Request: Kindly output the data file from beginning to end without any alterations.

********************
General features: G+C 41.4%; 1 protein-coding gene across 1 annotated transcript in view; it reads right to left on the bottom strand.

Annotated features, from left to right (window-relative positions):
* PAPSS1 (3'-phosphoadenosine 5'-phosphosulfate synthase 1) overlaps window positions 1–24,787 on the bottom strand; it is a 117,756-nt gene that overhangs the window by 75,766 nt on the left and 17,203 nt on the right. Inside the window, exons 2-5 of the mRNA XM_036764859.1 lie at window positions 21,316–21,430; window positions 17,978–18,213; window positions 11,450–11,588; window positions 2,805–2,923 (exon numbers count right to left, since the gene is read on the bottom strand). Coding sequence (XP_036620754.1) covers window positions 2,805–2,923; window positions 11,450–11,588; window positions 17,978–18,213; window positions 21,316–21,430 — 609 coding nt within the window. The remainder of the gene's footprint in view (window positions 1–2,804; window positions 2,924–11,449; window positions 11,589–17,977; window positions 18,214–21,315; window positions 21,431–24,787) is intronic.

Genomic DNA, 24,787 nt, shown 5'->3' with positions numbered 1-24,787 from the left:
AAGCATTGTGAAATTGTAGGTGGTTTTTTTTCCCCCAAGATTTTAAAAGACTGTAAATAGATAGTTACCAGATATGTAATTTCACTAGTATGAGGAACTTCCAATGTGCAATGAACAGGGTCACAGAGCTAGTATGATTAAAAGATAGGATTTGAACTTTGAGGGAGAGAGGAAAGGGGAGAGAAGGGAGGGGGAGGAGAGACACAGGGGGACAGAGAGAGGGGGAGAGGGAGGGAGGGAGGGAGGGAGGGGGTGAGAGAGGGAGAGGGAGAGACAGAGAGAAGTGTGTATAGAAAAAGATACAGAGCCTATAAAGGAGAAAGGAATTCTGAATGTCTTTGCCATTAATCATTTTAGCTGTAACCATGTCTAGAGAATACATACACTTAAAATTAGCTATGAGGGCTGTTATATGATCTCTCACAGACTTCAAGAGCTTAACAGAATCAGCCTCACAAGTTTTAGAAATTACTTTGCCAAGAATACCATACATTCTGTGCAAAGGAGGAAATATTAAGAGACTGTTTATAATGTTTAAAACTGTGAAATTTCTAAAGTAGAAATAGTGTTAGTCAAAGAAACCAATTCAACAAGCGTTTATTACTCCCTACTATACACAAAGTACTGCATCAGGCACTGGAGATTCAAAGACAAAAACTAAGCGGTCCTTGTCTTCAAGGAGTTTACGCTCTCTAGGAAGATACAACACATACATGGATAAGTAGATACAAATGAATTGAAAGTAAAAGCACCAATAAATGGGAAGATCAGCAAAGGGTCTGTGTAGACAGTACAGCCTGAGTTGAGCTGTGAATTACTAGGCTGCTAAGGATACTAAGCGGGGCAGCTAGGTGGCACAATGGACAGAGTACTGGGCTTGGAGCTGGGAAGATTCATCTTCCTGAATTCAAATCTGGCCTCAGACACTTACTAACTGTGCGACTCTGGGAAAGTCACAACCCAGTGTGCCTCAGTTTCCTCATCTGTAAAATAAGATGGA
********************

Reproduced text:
General features: G+C 41.4%; 1 protein-coding gene across 1 annotated transcript in view; it reads right to left on the bottom strand.

Annotated features, from left to right (window-relative positions):
* PAPSS1 (3'-phosphoadenosine 5'-phosphosulfate synthase 1) overlaps window positions 1–24,787 on the bottom strand; it is a 117,756-nt gene that overhangs the window by 75,766 nt on the left and 17,203 nt on the right. Inside the window, exons 2-5 of the mRNA XM_036764859.1 lie at window positions 21,316–21,430; window positions 17,978–18,213; window positions 11,450–11,588; window positions 2,805–2,923 (exon numbers count right to left, since the gene is read on the bottom strand). Coding sequence (XP_036620754.1) covers window positions 2,805–2,923; window positions 11,450–11,588; window positions 17,978–18,213; window positions 21,316–21,430 — 609 coding nt within the window. The remainder of the gene's footprint in view (window positions 1–2,804; window positions 2,924–11,449; window positions 11,589–17,977; window positions 18,214–21,315; window positions 21,431–24,787) is intronic.

Genomic DNA, 24,787 nt, shown 5'->3' with positions numbered 1-24,787 from the left:
AAGCATTGTGAAATTGTAGGTGGTTTTTTTTCCCCCAAGATTTTAAAAGACTGTAAATAGATAGTTACCAGATATGTAATTTCACTAGTATGAGGAACTTCCAATGTGCAATGAACAGGGTCACAGAGCTAGTATGATTAAAAGATAGGATTTGAACTTTGAGGGAGAGAGGAAAGGGGAGAGAAGGGAGGGGGAGGAGAGACACAGGGGGACAGAGAGAGGGGGAGAGGGAGGGAGGGAGGGAGGGAGGGGGTGAGAGAGGGAGAGGGAGAGACAGAGAGAAGTGTGTATAGAAAAAGATACAGAGCCTATAAAGGAGAAAGGAATTCTGAATGTCTTTGCCATTAATCATTTTAGCTGTAACCATGTCTAGAGAATACATACACTTAAAATTAGCTATGAGGGCTGTTATATGATCTCTCACAGACTTCAAGAGCTTAACAGAATCAGCCTCACAAGTTTTAGAAATTACTTTGCCAAGAATACCATACATTCTGTGCAAAGGAGGAAATATTAAGAGACTGTTTATAATGTTTAAAACTGTGAAATTTCTAAAGTAGAAATAGTGTTAGTCAAAGAAACCAATTCAACAAGCGTTTATTACTCCCTACTATACACAAAGTACTGCATCAGGCACTGGAGATTCAAAGACAAAAACTAAGCGGTCCTTGTCTTCAAGGAGTTTACGCTCTCTAGGAAGATACAACACATACATGGATAAGTAGATACAAATGAATTGAAAGTAAAAGCACCAATAAATGGGAAGATCAGCAAAGGGTCTGTGTAGACAGTACAGCCTGAGTTGAGCTGTGAATTACTAGGCTGCTAAGGATACTAAGCGGGGCAGCTAGGTGGCACAATGGACAGAGTACTGGGCTTGGAGCTGGGAAGATTCATCTTCCTGAATTCAAATCTGGCCTCAGACACTTACTAACTGTGCGACTCTGGGAAAGTCACAACCCAGTGTGCCTCAGTTTCCTCATCTGTAAAATAAGATGGA